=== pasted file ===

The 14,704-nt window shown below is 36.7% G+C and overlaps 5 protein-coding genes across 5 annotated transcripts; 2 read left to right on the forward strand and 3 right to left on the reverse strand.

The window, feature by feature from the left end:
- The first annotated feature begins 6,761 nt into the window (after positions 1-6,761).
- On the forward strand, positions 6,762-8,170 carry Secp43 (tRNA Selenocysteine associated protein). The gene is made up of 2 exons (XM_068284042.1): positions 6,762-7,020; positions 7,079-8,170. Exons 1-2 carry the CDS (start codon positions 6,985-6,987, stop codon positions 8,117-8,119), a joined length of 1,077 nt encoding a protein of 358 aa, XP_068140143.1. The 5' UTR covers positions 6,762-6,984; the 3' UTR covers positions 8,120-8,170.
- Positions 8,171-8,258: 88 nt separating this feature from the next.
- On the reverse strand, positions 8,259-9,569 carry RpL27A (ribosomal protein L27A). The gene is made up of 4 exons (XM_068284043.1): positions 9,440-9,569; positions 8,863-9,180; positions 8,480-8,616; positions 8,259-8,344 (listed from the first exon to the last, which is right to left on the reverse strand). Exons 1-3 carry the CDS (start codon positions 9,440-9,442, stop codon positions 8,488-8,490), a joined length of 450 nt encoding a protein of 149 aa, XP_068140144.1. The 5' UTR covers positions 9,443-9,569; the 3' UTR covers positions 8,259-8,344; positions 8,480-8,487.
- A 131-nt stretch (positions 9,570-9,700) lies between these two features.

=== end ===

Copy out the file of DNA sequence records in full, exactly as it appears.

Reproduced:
The 14,704-nt window shown below is 36.7% G+C and overlaps 5 protein-coding genes across 5 annotated transcripts; 2 read left to right on the forward strand and 3 right to left on the reverse strand.

The window, feature by feature from the left end:
- The first annotated feature begins 6,761 nt into the window (after positions 1-6,761).
- On the forward strand, positions 6,762-8,170 carry Secp43 (tRNA Selenocysteine associated protein). The gene is made up of 2 exons (XM_068284042.1): positions 6,762-7,020; positions 7,079-8,170. Exons 1-2 carry the CDS (start codon positions 6,985-6,987, stop codon positions 8,117-8,119), a joined length of 1,077 nt encoding a protein of 358 aa, XP_068140143.1. The 5' UTR covers positions 6,762-6,984; the 3' UTR covers positions 8,120-8,170.
- Positions 8,171-8,258: 88 nt separating this feature from the next.
- On the reverse strand, positions 8,259-9,569 carry RpL27A (ribosomal protein L27A). The gene is made up of 4 exons (XM_068284043.1): positions 9,440-9,569; positions 8,863-9,180; positions 8,480-8,616; positions 8,259-8,344 (listed from the first exon to the last, which is right to left on the reverse strand). Exons 1-3 carry the CDS (start codon positions 9,440-9,442, stop codon positions 8,488-8,490), a joined length of 450 nt encoding a protein of 149 aa, XP_068140144.1. The 5' UTR covers positions 9,443-9,569; the 3' UTR covers positions 8,259-8,344; positions 8,480-8,487.
- A 131-nt stretch (positions 9,570-9,700) lies between these two features.